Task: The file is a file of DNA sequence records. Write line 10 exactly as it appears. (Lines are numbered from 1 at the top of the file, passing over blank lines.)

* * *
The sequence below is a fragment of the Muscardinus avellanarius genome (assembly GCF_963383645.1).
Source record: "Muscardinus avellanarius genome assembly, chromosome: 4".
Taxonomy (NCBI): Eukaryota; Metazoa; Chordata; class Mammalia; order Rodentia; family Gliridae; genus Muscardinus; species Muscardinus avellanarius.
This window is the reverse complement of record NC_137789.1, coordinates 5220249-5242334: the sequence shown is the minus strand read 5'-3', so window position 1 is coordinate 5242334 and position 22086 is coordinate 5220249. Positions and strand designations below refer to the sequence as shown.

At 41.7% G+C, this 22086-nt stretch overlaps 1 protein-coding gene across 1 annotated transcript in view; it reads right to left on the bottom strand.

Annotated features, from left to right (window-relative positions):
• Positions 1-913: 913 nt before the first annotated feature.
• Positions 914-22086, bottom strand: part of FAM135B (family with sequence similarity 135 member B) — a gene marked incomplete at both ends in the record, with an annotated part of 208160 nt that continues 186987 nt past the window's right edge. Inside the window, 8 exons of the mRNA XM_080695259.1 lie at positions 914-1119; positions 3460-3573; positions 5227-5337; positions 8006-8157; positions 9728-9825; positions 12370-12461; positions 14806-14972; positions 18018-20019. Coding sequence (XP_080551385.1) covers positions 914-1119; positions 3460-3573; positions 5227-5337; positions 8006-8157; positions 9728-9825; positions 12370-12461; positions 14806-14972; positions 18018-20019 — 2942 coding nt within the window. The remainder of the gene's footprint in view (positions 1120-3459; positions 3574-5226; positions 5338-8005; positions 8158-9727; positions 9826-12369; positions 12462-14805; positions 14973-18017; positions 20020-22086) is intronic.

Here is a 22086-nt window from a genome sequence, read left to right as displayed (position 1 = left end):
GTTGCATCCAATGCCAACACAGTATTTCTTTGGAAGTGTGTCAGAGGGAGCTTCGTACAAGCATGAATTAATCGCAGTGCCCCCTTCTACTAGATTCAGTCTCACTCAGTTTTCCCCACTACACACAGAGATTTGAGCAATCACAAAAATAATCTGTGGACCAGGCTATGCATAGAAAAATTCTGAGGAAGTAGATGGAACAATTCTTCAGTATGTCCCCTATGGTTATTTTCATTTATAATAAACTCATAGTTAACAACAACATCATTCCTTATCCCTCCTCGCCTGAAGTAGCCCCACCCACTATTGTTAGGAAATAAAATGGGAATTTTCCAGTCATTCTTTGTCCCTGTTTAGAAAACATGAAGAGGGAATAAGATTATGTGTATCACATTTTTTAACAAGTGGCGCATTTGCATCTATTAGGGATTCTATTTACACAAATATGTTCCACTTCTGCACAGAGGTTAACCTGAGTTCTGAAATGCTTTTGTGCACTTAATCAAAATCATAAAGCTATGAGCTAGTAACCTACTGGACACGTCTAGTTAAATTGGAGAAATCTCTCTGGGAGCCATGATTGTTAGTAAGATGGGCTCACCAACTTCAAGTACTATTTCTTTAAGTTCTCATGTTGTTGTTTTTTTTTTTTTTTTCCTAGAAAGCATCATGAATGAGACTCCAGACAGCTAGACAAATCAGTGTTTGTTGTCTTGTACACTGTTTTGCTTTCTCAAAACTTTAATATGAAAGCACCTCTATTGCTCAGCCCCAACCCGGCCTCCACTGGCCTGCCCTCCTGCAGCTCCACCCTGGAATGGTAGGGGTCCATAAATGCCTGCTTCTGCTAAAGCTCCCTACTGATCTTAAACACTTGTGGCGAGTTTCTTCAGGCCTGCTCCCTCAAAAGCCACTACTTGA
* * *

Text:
GTTGCATCCAATGCCAACACAGTATTTCTTTGGAAGTGTGTCAGAGGGAGCTTCGTACAAGCATGAATTAATCGCAGTGCCCCCTTCTACTAGATTCAGTCTCACTCAGTTTTCCCCACTACACACAGAGATTTGAGCAATCACAAAAATAATCTGTGGACCAGGCTATGCATAGAAAAATTCTGAGGAAGTAGATGGAACAATTCTTCAGTATGTCCCCTATGGTTATTTTCATTTATAATAAACTCATAGTTAACAACAACATCATTCCTTATCCCTCCTCGCCTGAAGTAGCCCCACCCACTATTGTTAGGAAATAAAATGGGAATTTTCCAGTCATTCTTTGTCCCTGTTTAGAAAACATGAAGAGGGAATAAGATTATGTGTATCACATTTTTTAACAAGTGGCGCATTTGCATCTATTAGGGATTCTATTTACACAAATATGTTCCACTTCTGCACAGAGGTTAACCTGAGTTCTGAAATGCTTTTGTGCACTTAATCAAAATCATAAAGCTATGAGCTAGTAACCTACTGGACACGTCTAGTTAAATTGGAGAAATCTCTCTGGGAGCCATGATTGTTAGTAAGATGGGCTCACCAACTTCAAGTACTATTTCTTTAAGTTCTCATGTTGTTGTTTTTTTTTTTTTTTTCCTAGAAAGCATCATGAATGAGACTCCAGACAGCTAGACAAATCAGTGTTTGTTGTCTTGTACACTGTTTTGCTTTCTCAAAACTTTAATATGAAAGCACCTCTATTGCTCAGCCCCAACCCGGCCTCCACTGGCCTGCCCTCCTGCAGCTCCACCCTGGAATGGTAGGGGTCCATAAATGCCTGCTTCTGCTAAAGCTCCCTACTGATCTTAAACACTTGTGGCGAGTTTCTTCAGGCCTGCTCCCTCAAAAGCCACTACTTGA